In 2000 Portugal activated its drug decriminalization policy, and in July 2001 it became legally effective. Now, fifteen years later, drug abuse is down by 50%, and overdose-related deaths are down 28%.
Eric Kain of Forbes writes: “Health experts in Portugal said that Portugal’s decision to decriminalize drug use and treat addicts rather than punishing them is an experiment that has worked. ‘There is no doubt that the phenomenon of addiction is in decline in Portugal,’ said Joao Goulao, President of the Institute of Drugs and Drugs Addiction, a press conference to mark the 10th anniversary of the law in July 2011.”
“The number of addicts considered ‘problematic’ — those who repeatedly use ‘hard’ drugs and intravenous users — had fallen by half since the early 1990s, when the figure was estimated at around 100,000 people, Goulao said. Other factors had also played their part however, Goulao, a medical doctor added. ‘This development can not only be attributed to decriminalisation but to a confluence of treatment and risk reduction policies.’”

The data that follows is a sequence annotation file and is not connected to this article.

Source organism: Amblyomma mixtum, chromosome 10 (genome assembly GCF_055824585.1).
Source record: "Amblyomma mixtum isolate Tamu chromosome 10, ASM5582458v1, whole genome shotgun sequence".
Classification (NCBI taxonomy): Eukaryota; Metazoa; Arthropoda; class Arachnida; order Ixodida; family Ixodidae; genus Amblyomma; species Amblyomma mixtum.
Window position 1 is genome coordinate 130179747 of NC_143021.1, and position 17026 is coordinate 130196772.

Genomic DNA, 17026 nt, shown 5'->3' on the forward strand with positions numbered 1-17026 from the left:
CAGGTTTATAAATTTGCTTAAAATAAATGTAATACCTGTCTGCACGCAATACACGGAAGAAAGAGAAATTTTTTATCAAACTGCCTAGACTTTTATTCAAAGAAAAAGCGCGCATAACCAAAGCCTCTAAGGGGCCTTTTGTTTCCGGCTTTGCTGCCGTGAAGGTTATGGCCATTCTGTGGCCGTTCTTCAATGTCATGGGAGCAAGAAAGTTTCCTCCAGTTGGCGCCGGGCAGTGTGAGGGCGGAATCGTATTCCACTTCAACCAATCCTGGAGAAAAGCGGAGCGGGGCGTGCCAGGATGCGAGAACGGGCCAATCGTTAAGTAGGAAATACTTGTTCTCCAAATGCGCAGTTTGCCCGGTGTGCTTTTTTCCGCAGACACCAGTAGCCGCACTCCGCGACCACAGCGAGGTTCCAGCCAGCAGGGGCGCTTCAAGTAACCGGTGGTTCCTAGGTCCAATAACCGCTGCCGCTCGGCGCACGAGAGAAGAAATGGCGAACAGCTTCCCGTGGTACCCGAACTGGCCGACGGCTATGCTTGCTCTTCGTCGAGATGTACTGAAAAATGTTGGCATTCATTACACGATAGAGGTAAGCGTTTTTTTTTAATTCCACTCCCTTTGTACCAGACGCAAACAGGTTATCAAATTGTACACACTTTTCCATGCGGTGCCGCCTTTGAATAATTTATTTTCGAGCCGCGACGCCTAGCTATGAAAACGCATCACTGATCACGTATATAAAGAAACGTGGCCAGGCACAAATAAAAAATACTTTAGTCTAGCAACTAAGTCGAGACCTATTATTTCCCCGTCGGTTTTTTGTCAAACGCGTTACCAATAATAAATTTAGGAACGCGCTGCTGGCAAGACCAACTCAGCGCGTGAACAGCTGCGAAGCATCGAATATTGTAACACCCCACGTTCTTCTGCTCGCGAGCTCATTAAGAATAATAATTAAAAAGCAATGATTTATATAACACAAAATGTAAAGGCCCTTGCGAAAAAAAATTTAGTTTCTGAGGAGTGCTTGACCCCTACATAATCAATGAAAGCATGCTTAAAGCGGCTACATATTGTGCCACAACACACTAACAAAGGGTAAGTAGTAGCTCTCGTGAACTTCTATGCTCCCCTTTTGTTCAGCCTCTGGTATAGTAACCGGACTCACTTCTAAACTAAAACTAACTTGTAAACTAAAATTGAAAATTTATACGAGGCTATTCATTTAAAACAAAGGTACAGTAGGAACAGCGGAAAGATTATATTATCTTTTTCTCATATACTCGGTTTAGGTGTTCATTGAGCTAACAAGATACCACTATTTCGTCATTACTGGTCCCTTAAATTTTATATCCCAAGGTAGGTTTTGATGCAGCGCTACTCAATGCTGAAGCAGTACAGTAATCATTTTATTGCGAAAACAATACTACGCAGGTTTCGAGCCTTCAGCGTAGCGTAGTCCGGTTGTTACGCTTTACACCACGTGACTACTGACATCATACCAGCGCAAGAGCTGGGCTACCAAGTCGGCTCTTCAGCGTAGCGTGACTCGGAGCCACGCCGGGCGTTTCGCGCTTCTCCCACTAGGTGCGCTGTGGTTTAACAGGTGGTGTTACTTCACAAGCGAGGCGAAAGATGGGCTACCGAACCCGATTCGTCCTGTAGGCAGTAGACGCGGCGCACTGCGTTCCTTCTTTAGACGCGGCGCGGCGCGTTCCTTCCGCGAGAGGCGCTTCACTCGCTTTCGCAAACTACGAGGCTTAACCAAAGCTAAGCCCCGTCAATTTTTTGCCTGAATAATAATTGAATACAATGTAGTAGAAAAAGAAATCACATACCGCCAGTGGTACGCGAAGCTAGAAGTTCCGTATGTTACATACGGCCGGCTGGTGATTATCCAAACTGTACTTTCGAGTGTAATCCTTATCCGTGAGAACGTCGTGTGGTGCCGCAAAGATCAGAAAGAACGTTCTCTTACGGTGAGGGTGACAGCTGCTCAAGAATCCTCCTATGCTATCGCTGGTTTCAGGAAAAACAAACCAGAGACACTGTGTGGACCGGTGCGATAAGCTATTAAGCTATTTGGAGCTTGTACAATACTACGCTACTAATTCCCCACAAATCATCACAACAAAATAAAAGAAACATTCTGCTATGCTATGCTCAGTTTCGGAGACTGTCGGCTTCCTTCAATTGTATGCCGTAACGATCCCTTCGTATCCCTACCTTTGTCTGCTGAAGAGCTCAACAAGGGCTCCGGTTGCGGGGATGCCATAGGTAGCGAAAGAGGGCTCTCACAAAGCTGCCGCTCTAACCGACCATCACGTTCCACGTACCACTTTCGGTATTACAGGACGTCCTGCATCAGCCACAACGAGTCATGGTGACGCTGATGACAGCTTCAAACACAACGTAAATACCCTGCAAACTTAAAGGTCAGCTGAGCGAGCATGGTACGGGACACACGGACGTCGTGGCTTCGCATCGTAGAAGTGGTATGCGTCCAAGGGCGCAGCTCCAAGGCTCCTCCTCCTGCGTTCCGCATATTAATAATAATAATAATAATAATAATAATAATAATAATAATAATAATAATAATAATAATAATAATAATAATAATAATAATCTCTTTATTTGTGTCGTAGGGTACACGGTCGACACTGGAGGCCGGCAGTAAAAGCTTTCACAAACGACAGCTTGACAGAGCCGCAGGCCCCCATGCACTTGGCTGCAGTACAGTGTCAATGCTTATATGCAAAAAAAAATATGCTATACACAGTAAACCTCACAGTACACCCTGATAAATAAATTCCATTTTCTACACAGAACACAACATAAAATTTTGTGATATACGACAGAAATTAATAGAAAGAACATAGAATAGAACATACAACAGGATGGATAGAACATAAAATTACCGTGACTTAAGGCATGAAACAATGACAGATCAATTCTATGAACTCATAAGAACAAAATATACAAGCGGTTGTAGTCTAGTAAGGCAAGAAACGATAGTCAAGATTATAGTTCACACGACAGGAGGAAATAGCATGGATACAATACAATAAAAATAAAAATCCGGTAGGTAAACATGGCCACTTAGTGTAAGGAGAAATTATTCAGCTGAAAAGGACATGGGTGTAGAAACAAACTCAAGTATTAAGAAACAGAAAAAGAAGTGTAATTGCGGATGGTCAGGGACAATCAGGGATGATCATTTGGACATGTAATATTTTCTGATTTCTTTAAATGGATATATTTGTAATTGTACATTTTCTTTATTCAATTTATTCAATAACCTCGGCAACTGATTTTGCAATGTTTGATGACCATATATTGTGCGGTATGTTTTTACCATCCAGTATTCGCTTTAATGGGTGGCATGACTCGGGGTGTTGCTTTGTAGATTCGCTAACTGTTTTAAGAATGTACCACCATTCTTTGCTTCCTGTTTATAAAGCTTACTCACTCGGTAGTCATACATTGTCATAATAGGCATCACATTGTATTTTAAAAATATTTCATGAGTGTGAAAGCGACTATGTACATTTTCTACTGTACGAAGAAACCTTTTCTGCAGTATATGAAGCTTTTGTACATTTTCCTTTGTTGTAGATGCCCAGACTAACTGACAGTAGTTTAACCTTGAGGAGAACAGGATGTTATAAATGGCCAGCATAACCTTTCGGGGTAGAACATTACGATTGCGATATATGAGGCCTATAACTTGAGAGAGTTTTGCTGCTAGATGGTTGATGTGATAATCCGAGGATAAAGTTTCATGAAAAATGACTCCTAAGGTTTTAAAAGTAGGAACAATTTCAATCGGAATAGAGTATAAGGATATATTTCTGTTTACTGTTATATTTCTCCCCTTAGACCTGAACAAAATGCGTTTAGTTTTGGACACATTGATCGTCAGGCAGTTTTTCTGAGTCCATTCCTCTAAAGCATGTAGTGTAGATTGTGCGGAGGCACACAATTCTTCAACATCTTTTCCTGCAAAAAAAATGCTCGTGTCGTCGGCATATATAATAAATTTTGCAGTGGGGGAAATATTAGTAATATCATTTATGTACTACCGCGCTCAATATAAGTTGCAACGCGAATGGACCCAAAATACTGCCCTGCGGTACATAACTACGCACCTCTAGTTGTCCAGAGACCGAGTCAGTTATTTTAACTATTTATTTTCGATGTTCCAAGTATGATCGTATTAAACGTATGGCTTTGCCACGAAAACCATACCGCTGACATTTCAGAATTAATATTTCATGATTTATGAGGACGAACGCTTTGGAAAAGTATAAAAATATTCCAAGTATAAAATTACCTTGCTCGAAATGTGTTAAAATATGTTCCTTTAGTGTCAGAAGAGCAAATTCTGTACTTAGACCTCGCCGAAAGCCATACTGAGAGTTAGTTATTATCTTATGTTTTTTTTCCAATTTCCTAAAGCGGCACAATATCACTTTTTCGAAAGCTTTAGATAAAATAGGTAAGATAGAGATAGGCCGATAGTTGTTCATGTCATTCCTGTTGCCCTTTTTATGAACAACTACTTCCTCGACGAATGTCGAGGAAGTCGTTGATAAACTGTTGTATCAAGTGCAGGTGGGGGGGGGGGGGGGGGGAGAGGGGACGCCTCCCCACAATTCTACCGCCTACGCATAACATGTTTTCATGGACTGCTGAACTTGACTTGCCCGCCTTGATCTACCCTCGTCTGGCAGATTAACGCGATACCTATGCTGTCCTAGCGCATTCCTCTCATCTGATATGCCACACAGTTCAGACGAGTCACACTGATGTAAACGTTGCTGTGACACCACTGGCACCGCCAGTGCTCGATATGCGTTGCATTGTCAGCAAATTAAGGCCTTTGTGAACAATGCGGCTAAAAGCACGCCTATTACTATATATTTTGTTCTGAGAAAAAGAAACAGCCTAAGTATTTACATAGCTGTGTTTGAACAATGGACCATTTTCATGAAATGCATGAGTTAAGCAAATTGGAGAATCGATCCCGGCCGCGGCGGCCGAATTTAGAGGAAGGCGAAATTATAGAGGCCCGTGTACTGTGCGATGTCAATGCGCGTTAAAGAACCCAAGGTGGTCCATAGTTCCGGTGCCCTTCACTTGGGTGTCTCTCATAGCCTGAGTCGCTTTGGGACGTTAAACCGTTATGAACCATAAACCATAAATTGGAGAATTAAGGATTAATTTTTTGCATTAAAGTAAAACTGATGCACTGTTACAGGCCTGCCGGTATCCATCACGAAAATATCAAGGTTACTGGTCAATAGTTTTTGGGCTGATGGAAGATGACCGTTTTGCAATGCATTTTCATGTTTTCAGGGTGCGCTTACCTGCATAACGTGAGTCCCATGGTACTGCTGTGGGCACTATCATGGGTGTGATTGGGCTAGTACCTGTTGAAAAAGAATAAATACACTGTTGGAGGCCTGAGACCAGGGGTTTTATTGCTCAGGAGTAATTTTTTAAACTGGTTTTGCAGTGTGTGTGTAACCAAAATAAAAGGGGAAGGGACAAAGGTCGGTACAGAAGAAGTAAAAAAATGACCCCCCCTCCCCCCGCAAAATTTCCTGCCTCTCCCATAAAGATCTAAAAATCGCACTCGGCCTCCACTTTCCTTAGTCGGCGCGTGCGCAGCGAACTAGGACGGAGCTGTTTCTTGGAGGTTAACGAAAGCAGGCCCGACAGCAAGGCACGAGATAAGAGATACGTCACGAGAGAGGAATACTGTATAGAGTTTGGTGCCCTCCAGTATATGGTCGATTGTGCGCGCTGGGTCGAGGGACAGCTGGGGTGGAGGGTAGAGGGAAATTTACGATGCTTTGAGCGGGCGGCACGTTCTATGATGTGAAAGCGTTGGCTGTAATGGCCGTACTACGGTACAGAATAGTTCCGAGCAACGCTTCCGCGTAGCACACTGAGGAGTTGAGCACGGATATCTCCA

For 20 years The Economist has led calls for a rethink on drug prohibition. In a new pocket documentary, the editors of The Economist look at new approaches to drugs policy, from Portugal to Colorado. Drugs: War or Store? (which you can watch above) kicks off the magazine’s new Global Compass series, examining novel approaches to policy problems.